Solution: Whenever we want to perform a task in which subtasks (that are dependent on each other) have to be performed we must multiply the number of ways. Why is this so??? Well, see because we want every subtask to be performed to complete the entire task so we would want to find all possible ways in which the entire task can be completed and hence we should multiply. If the occurrence of one subtask does not affect the other then we can simply add. Because now to complete a task we have subtasks that are mutually exclusive. 

Now, back to our question. The number of ways to select the special ball is just $30 \choose 1$. Noooooooooooooooooooooooo!!!!!!!!! That is a common mistake. The number of ways to choose a special ball is just 1( of course, because there is just one special ball). And now since we have to choose 6 balls the number of ways in which we can choose them is ${29 \choose 5} \cdot {1 \choose 1}$. And the probability of choosing 6 balls form 30 balls such that one of them is a special ball $={\frac{{29 \choose 5}{1 \choose 1}}{30 \choose 6 }} = \frac{1}{5}$.

Q26. A triangle has sides of length $\sqrt{5},2 \sqrt{2}, \sqrt{3}$ units. Then, the radius of its inscribed circle is:

Motivation/Overview: Circle and tangent lines in euclidean geometry ( Two of the most important theorems regarding the circle and the tangent lines are that 1)tangent to circle is perpendicular to the radius and the 2)tangents from an external point are equal in length). Yeah, I knew the formula for this as well so I directly did it but do not just learn the formula if this is your first time doing such a question. Try to apply simple logic.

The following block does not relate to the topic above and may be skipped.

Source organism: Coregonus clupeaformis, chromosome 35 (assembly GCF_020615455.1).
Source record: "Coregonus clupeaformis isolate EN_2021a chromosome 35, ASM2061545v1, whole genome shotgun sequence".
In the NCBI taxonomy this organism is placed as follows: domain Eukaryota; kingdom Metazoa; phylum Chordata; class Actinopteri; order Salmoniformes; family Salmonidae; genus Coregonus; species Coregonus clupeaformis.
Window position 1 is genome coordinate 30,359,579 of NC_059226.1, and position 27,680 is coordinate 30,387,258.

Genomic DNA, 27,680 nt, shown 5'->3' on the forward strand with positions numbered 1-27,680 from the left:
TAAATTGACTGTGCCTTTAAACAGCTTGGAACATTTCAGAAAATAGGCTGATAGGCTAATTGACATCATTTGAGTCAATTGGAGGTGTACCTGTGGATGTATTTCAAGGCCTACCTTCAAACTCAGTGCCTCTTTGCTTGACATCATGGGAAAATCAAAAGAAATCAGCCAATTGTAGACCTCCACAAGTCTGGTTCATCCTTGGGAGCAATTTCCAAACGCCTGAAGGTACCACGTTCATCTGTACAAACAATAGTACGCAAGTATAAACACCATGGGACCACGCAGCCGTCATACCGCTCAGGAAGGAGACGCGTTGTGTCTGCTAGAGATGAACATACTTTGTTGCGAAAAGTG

Ooooooh!! Do you what's special about the length of the sides of this triangle. Yes, it's a right-angled triangle. Why?? Because the sides satisfy the Pythagoras theorem. The radius of an inscribed circle in right-angled triangle:

$ r=(P+B-H)/2 \implies r= (\sqrt{5}+\sqrt{3}+2\sqrt{2})$ where $P$ and $B$ are the two legs of the right triangle and hypotenuse is $H$ .Try to derive this formula using the fact that the radius of a circle is perpendicular to the tangent at a point and the fact that length of tangents from the same external point to a circle is the same. 

Q27. Two ships are approaching a port along straight routes at constant velocities. Initially, the two ships and the port formed an equilateral triangle. After the second ship travelled $80 km$ , the triangle became right-angled. When the first ship reaches the port, the second ship was still $120 km$  from the port. Find the initial distance of the ships from the port.